Ekman also noted that Darwin's observation that the sight of suffering causes pain in those who observe it meshes well with the Buddhist notion that compassion involves feeling the suffering of others as unbearable. The idea also has a parallel in the research of cognitive neuroscientist Tania Singer of the University of Zurich in Switzerland, who reviewed her studies showing that brain areas involved in pain perception also respond when people observe another person wince from an electric shock (Science, 20 February 2004, p. 1121). Singer described newer evidence that one particular area, the anterior insula, has a key role in empathy. But, she added, such work points to a neural mechanism for just one facet of compassion, which, by most definitions, requires not just recognizing suffering in others but feeling compelled to do something about it.

The latter motivation appears to be innate, said Felix Warneken of the Max Planck Institute for Evolutionary Anthropology in Leipzig, Germany. He showed videos of experiments in which children as young as 18 months spontaneously came to his aid as he pretended to struggle with various tasks—reaching for a marker he'd dropped on the floor, for instance. Even chimpanzees sometimes give unsolicited help, Warneken and colleagues have found (Science, 3 March 2006, p. 1301), suggesting that spontaneous altruism is not uniquely human.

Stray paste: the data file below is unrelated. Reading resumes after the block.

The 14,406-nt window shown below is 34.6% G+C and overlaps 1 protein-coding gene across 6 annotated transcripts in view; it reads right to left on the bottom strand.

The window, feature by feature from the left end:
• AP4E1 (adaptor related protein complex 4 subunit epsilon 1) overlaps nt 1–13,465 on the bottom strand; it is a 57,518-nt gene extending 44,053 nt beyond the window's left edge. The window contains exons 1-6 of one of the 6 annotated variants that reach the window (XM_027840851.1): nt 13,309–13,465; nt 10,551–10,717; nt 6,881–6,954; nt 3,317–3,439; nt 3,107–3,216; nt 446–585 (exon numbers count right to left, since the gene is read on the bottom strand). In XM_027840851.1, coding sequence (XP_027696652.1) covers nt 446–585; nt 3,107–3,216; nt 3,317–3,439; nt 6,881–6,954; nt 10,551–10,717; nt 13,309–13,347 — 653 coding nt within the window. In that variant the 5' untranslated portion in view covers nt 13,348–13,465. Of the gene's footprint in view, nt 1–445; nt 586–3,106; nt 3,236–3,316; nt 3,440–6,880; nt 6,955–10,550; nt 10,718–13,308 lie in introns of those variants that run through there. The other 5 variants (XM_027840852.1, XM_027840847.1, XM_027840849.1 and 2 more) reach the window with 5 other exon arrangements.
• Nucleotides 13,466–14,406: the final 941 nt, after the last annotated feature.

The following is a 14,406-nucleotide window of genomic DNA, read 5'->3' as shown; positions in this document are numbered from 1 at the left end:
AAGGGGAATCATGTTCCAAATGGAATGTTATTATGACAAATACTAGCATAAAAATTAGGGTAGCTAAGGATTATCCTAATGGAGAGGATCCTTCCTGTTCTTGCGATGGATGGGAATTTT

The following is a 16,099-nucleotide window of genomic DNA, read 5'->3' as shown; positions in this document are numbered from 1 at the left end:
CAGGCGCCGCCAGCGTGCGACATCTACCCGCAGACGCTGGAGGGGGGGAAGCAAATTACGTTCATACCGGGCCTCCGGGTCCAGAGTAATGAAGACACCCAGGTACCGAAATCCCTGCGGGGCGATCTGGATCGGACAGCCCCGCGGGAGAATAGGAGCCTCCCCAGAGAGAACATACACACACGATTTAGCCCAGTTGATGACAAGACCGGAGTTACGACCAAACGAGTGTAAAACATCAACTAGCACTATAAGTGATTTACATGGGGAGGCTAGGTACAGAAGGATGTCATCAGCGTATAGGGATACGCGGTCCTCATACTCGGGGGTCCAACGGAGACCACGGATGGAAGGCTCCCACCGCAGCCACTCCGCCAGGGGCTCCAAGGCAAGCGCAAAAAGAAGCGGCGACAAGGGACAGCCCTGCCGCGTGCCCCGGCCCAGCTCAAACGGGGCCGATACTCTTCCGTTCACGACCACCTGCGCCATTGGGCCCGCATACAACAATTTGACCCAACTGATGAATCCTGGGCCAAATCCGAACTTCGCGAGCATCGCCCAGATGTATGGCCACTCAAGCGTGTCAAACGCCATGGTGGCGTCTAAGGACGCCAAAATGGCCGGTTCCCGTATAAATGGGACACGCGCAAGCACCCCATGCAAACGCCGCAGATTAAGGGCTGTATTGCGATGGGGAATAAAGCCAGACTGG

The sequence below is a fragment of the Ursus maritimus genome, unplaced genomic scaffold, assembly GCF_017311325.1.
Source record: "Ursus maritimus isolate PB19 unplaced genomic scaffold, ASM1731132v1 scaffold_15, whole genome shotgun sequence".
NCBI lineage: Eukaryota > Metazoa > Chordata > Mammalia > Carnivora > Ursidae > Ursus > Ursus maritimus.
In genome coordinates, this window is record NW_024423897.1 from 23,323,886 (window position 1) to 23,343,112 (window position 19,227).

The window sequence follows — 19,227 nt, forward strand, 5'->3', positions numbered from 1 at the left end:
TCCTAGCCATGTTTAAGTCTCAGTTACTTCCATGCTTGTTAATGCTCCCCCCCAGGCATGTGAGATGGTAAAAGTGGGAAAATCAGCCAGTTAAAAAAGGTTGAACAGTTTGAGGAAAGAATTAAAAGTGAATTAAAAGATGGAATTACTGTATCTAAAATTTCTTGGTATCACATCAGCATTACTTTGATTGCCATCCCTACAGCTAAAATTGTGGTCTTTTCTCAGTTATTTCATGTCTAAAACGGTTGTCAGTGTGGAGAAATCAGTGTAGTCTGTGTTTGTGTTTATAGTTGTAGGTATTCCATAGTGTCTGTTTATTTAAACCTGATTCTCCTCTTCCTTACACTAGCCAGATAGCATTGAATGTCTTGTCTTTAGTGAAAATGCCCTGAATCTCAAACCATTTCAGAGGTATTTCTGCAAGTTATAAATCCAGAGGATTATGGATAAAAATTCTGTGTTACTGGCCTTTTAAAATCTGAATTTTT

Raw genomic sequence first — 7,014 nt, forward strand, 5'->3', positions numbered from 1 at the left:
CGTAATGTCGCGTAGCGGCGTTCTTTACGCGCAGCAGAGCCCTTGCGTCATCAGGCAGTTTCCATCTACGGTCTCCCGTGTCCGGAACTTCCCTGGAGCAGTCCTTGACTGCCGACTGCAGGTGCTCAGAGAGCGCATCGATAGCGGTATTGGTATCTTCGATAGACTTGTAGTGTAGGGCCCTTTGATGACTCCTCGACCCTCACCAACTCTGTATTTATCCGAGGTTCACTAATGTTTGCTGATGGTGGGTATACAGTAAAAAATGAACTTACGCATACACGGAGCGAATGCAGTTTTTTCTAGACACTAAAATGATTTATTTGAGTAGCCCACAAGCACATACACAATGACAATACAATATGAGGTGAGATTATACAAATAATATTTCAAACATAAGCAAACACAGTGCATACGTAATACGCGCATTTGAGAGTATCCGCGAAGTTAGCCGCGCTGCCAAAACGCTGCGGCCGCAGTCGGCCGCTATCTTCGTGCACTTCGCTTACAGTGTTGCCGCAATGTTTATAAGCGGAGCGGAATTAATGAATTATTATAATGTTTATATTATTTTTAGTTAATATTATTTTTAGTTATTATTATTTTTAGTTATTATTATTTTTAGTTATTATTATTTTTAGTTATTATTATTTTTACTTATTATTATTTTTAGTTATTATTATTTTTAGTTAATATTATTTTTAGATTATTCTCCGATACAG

Philosopher Owen Flanagan of Duke University in Durham, North Carolina, prompted a lively discussion by asking whether compassion might be overrated. Contemporary moral philosophers and psychologists have suggested that morality comprises different modules (Science, 18 May 2007, p. 998), and Flanagan argued that putting too much emphasis on any single module, such as compassion, at the expense of others, such as a sense of fairness and justice, may not be in a society's best interest.

## Translational meditation

Doty, whose life has cast him in the roles of both benefactor and beneficiary, is certain that more compassion would be a good thing. “I grew up in poverty and had a mother who was an invalid and a father who was an alcoholic,” Doty said in a recent interview at his office at El Camino Hospital in Palo Alto, where he is again a practicing neurosurgeon. When he was 13, a local woman befriended him and taught him to meditate, which he says gave him the confidence and sense of control he needed to achieve his considerable professional and financial success. Having attained that mental fortitude, Doty says he stopped meditating in college.

After hearing the Dalai Lama speak at Stanford in 2005 on a panel with several scientists organized by Mobley, Doty decided he wanted to foster more research in this area. After many discussions with other researchers, he and Mobley launched CCARE in January.